• Support PF! Buy your school textbooks, materials and every day products Here!

Find position function of freefall with air resistence ODE

  • Thread starter 1s1
  • Start date
  • #1
1s1
20
0

Homework Statement


An object of mass ##5##kg is released from rest ##1000##m above the ground and allowed to fall under the influence of gravity. Assuming the force due to air resistance is proportional to the velocity of the object with proportionality constant ##b=50##N-sec/m, determine the equation of motion (for the position ##x(t)##) of the object.


Homework Equations


$$m\frac{dv}{dt} = mg-kv$$


The Attempt at a Solution


The given differential equation describes the velocity with respect to time. How do I turn it into a differential equation that describes the position with respect to time?
 

Answers and Replies

  • #2
Zondrina
Homework Helper
2,065
136

Homework Statement


An object of mass ##5##kg is released from rest ##1000##m above the ground and allowed to fall under the influence of gravity. Assuming the force due to air resistance is proportional to the velocity of the object with proportionality constant ##b=50##N-sec/m, determine the equation of motion (for the position ##x(t)##) of the object.


Homework Equations


$$m\frac{dv}{dt} = mg-kv$$


The Attempt at a Solution


The given differential equation describes the velocity with respect to time. How do I turn it into a differential equation that describes the position with respect to time?
Your relevant equation is a bit off, shouldn't it read ##m\frac{dv}{dt} = (-1)(mg+kv)##?

If that's the case then solving it with the constraint that ##v(0) = 0## should simplify things a bit.
 
  • #3
1s1
20
0
You may be right about the relevent equation being negative on the RHS. My book has it written as I did, but my prof mentioned that physicists sometimes make sign changes to the constant.

But I am still confused about how to make the function into a function of position? I assume you use the relationship ##d=vt##? Or maybe there is an entirely different formula derived for the position rather than the velocity?
 
  • #4
Zondrina
Homework Helper
2,065
136
You may be right about the relevent equation being negative on the RHS. My book has it written as I did, but my prof mentioned that physicists sometimes make sign changes to the constant.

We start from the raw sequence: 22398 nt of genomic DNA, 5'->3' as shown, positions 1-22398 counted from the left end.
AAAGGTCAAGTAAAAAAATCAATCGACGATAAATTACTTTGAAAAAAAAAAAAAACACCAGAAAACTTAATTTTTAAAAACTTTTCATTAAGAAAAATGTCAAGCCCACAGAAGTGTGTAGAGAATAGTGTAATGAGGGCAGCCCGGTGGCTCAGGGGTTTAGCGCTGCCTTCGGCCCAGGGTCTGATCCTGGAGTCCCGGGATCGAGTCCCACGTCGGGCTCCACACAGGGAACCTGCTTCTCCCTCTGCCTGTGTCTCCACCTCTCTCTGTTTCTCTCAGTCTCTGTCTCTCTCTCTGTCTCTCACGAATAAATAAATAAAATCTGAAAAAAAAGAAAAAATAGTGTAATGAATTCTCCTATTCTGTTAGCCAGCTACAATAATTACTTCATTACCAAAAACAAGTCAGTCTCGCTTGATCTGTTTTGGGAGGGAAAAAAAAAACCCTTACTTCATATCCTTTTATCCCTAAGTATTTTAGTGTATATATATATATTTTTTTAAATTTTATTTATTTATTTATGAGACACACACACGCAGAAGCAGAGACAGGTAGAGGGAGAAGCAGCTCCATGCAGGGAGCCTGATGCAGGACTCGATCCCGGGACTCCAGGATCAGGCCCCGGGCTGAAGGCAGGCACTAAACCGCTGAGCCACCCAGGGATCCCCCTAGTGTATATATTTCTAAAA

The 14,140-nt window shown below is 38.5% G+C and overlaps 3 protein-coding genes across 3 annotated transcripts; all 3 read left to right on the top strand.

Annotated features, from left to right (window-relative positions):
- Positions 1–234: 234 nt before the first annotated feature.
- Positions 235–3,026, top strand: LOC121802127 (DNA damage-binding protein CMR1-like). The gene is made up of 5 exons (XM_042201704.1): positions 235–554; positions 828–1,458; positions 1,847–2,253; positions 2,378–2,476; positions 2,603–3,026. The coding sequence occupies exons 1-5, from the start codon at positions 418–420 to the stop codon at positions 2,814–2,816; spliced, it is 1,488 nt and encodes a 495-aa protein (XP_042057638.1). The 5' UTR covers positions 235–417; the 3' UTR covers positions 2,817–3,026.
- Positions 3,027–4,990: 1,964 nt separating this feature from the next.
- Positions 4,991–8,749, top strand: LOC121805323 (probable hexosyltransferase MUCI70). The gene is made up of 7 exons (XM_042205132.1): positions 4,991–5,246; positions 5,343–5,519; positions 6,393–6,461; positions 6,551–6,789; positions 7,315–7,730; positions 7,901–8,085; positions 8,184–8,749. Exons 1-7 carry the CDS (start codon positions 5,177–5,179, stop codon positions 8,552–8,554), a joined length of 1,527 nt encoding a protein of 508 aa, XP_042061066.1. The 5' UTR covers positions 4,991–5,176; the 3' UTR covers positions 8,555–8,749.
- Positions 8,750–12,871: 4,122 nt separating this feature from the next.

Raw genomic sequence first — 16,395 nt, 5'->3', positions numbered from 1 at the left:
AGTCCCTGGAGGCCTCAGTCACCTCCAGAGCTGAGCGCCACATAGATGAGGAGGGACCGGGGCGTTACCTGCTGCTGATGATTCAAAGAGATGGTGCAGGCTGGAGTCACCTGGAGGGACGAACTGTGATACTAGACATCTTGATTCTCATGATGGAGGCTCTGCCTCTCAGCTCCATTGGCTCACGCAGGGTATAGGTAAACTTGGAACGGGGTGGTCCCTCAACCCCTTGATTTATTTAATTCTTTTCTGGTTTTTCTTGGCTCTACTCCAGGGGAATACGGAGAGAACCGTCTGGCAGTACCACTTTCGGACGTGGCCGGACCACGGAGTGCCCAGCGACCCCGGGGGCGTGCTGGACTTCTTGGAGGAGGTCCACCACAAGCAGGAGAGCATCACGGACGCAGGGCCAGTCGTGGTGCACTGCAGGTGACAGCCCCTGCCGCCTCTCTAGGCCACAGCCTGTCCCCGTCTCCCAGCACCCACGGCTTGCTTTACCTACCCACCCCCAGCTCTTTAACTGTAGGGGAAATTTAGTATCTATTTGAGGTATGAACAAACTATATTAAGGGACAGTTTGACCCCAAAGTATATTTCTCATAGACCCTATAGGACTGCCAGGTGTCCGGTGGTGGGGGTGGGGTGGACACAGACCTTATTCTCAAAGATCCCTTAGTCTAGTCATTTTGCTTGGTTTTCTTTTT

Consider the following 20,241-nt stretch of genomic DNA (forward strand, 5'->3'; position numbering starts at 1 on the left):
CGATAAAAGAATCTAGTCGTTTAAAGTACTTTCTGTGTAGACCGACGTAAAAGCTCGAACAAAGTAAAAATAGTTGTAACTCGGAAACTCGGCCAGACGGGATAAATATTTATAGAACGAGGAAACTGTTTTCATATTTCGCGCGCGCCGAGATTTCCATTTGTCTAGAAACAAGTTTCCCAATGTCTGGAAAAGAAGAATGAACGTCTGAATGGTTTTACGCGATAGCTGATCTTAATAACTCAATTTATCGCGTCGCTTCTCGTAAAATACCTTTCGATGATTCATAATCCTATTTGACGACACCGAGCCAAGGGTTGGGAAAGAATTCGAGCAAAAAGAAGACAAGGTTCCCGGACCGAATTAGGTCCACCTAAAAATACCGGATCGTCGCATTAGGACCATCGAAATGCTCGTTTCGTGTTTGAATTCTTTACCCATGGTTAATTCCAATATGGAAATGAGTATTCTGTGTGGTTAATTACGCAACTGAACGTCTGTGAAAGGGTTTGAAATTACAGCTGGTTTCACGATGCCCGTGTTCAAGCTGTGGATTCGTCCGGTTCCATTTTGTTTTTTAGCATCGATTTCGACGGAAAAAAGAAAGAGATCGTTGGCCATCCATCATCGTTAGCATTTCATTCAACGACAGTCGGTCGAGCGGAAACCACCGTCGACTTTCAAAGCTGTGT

But I am still confused about how to make the function into a function of position? I assume you use the relationship ##d=vt##? Or maybe there is an entirely different formula derived for the position rather than the velocity?
Notice this was part of your question:

An object of mass 5kg is released from rest
This means at ##t=0##, the velocity of the object is zero. That's why I mentioned solving the equation with the constraint ##v(0) = 0##. Right now you have an acceleration equation since it involves derivatives of velocity, but if you integrate acceleration, you get velocity;if you integrate vel...
 
  • #5
vanhees71
Science Advisor
Insights Author
Gold Member
2019 Award
14,377
5,971
the sign is given by the direction of the [itex]x[/itex] axis. If you define it to point "down", i.e., in direction of the constant gravitation force, the positive sign [itex]+mg[/itex] is correct. The sign in [itex]-k v[/itex] (assuming [itex]k>0[/itex]) is the same for both directions of the [itex]x[/itex] axis, because the friction force must always be such that it tends to decrease [itex]v[/itex].

Further note, that you have a nice inhomogeneous linear differential equation of first order with constant coefficients, which is pretty easy to solve by separation of variables. The gives you [itex]v(t)[/itex].

Then you have to solve another very simple equation
[tex]v=\frac{\mathrm{d} x}{\mathrm{d} t}.[/tex]
Given [itex]v[/itex], it's very clear, how to get [itex]x(t)[/itex]!
 
  • #6
612
23
Your relevant equation is a bit off, shouldn't it read ##m\frac{dv}{dt} = (-1)(mg+kv)##?
Why? Air RESISTANCE implies that it will go against the direction of acceleration. This is a physics problem, primarily.

We're supposed to solve the equation and make a position function, right? I will denote ##\frac{dv}{dt}## as ##v'##, for clarity and ease of notation (id est, laziness. It's a friday. Give me a break :tongue:).

I'm assuming we have ##k=b##, right? So, we have $$mv'=mg-bv \\ v' +\frac{b}{m}v=g.$$ In this form, we can introduce an integrating factor. Can you take it from there?

Edit: vanhees71 got there first by noting the inhomogeneous equation.

Given [itex]v[/itex], it's very clear, how to get [itex]x(t)[/itex]!
Indeed. Finding ##\Gamma(x(t)+1)## is easy once we have ##v##. :biggrin:
 
  • #7
1s1
20
0
This is very helpful, thanks!
 
  • #8
Zondrina
Homework Helper
2,065
136
the sign is given by the direction of the [itex]x[/itex] axis. If you define it to point "down", i.e., in direction of the constant gravitation force, the positive sign [itex]+mg[/itex] is correct. The sign in [itex]-k v[/itex] (assuming [itex]k>0[/itex]) is the same for both directions of the [itex]x[/itex] axis, because the friction force must always be such that it tends to decrease [itex]v[/itex].

Further note, that you have a nice inhomogeneous linear differential equation of first order with constant coefficients, which is pretty easy to solve by separation of variables. The gives you [itex]v(t)[/itex].

Then you have to solve another very simple equation
[tex]v=\frac{\mathrm{d} x}{\mathrm{d} t}.[/tex]
Given [itex]v[/itex], it's very clear, how to get [itex]x(t)[/itex]!
I suppose it depends on how you decide to define up and down.

For me that's dependent on the day of the week :P.
 

Related Threads on Find position function of freefall with air resistence ODE

Replies
1
Views
1K
Replies
14
Views
3K
  • Last Post
Replies
0
Views
690
Replies
8
Views
24K
Replies
2
Views
7K
Replies
14
Views
2K
Replies
3
Views
1K
  • Last Post
Replies
0
Views
2K
Replies
2
Views
2K
Replies
14
Views
2K
Top